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Basic Concepts
     

Basic Concepts

by Martin Heidegger, Richard Polt, Gary E Aylesworth (Translator)
 

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Basic Concepts, one of the first texts to appear in English from the critical later period of Martin Heidegger's thought, strikes out in new directions. First published in German in 1981 as Grundbegriffe (volume 51 of Martin Heidegger's Collected Works), it is the text of a lecture course that Heidegger gave at Freiburg in the winter semester of 1941 during the

Overview

Basic Concepts, one of the first texts to appear in English from the critical later period of Martin Heidegger's thought, strikes out in new directions. First published in German in 1981 as Grundbegriffe (volume 51 of Martin Heidegger's Collected Works), it is the text of a lecture course that Heidegger gave at Freiburg in the winter semester of 1941 during the phase of his thinking known as the "turning." In this translation, Heidegger shifted his attention from the problem of the meaning of being to the question of the truth of being. In this lucid translation by Gary E. Aylesworth, Basic Concepts provides a concise introduction to Heidegger's later thought.

Editorial Reviews

Choice
"This translation is an excellent and accessible introduction to the later Heidegger. Published posthumously in 1981 as Grundbegriffe, this 1941 lecture series is an important marker in Heidegger's thinking and gives us access to his respelling out of the question of being and time. Here he sets forth eight guidewords that seem to be irresolvably contradictory assertions about being. The fact that being eludes modern reflection leads Heidegger to return to the beginnings of Western philosophical thought in search of the fateful decision about how being was to be thought—and by extension, how human being was to be defined. He asks, What if all previous answers to the questions of who we are were merely the repeated application of a [fatefully wrong] answer given long ago? While Heidegger spells out more fully his critique of humanist definitions of man in Letter on Humanism (1947), the present text shows us how his view there arises out of the quest for the meaning of being in the face of our modern forgetfulness of the ontological difference. In the second part of this work, Heidegger turns to two fragments from Anaximander, which, taken together in his interpretation, articulate at the very dawn of Western philosophy an initial saying of being and time together as timely emergence. Aylesworth's well—translated edition is essential for undergraduate libraries, recommended also for general readers, graduate students, faculty." —R. E. Palmer, MacMurray, Choice, June 1994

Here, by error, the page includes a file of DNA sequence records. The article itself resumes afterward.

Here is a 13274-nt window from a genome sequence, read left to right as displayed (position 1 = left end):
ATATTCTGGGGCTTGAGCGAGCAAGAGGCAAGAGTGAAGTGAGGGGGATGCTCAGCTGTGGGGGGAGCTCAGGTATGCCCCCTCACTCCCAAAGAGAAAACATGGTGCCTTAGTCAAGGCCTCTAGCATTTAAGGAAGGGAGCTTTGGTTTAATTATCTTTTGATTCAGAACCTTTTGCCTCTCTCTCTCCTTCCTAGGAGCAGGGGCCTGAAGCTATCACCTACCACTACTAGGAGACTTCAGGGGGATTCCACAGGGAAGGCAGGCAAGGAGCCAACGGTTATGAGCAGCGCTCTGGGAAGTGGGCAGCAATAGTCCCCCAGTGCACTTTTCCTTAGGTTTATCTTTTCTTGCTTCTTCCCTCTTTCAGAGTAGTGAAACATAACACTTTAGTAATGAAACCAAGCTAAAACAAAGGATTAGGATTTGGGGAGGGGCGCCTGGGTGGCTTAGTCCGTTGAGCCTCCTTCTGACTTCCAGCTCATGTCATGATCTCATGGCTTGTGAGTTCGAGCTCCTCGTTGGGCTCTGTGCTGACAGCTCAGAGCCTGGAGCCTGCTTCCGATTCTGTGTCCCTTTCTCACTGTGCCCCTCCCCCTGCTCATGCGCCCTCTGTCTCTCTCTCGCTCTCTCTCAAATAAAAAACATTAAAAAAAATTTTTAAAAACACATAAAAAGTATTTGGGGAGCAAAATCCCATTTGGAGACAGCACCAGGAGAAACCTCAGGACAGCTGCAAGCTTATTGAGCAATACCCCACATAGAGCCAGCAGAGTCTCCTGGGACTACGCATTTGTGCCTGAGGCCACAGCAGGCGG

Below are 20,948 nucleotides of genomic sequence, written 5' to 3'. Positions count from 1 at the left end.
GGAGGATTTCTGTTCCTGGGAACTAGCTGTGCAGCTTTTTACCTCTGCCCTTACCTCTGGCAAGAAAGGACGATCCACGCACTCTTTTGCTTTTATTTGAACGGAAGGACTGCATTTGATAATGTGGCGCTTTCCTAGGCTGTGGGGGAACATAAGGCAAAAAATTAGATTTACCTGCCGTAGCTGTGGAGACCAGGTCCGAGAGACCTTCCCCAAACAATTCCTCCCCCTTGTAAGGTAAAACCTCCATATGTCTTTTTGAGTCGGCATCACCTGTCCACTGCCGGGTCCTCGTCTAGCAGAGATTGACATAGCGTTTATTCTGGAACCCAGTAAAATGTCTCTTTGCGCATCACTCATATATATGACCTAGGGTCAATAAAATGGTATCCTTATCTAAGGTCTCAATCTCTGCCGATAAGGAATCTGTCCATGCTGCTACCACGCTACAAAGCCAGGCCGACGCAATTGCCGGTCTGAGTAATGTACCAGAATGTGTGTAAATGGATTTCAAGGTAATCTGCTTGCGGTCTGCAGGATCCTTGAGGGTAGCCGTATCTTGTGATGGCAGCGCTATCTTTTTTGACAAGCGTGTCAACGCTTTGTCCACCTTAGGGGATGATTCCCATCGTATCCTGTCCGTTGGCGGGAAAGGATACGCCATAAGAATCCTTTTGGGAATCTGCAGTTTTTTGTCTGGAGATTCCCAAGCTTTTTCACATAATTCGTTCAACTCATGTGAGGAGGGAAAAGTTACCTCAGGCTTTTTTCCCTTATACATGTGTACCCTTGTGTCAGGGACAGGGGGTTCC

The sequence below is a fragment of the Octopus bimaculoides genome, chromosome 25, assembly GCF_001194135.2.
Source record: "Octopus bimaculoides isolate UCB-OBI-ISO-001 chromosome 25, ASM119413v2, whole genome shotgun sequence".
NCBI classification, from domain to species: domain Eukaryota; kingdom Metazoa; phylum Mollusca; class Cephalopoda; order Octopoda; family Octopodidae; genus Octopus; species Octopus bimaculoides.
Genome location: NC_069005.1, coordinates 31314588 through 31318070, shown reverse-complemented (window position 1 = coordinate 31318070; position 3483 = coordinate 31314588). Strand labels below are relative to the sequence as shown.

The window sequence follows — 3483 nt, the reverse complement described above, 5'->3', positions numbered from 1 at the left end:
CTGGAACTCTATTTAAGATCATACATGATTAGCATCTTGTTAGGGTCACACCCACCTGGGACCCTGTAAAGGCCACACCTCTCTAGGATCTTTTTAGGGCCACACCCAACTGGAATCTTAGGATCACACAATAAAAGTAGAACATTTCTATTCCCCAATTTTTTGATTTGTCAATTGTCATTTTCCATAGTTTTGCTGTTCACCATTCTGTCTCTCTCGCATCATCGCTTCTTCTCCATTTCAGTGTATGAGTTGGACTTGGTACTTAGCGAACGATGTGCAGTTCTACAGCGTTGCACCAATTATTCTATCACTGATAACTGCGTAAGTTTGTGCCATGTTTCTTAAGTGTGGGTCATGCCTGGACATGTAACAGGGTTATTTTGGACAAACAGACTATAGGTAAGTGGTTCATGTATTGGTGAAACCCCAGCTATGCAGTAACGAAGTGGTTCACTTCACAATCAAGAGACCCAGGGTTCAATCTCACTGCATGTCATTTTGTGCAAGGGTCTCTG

— R. E. Palmer, MacMurray

Review of Metaphysics

"Heidegger's method is unmistakable in these lectures.... This is thinking that is alive, always green." —Review of Metaphysics

International Studies in Philosophy

"This translation... enlarges our historical view of the probing advances in Heidegger's thought." —International Studies in Philosophy

Choice - R. E. Palmer

"This translation is an excellent and accessible introduction to the later Heidegger. Published posthumously in 1981 as Grundbegriffe, this 1941 lecture series is an important marker in Heidegger's thinking and gives us access to his respelling out of the question of being and time. Here he sets forth eight guidewords that seem to be irresolvably contradictory assertions about being. The fact that being eludes modern reflection leads Heidegger to return to the beginnings of Western philosophical thought in search of the fateful decision about how being was to be thought—and by extension, how human being was to be defined. He asks, What if all previous answers to the questions of who we are were merely the repeated application of a [fatefully wrong] answer given long ago? While Heidegger spells out more fully his critique of humanist definitions of man in Letter on Humanism (1947), the present text shows us how his view there arises out of the quest for the meaning of being in the face of our modern forgetfulness of the ontological difference. In the second part of this work, Heidegger turns to two fragments from Anaximander, which, taken together in his interpretation, articulate at the very dawn of Western philosophy an initial saying of being and time together as timely emergence. Aylesworth's well—translated edition is essential for undergraduate libraries, recommended also for general readers, graduate students, faculty." —R. E. Palmer, MacMurray, Choice, June 1994

From the Publisher
"This translation... enlarges our historical view of the probing advances in Heidegger's thought." —International Studies in Philosophy

"Heidegger's method is unmistakable in these lectures.... This is thinking that is alive, always green." —Review of Metaphysics

Choice Magazine
. . . an excellent and accessible introduction to the later Heidegger.

Product Details

ISBN-13:
9780253212153
Publisher:
Indiana University Press
Publication date:
07/01/1998
Series:
Studies in Continental Thought Series
Edition description:
New Edition
Pages:
128
Product dimensions:
5.50(w) x 8.25(h) x 0.21(d)

Meet the Author

Gary E. Aylesworth teaches philosophy at Eastern Illinois University.

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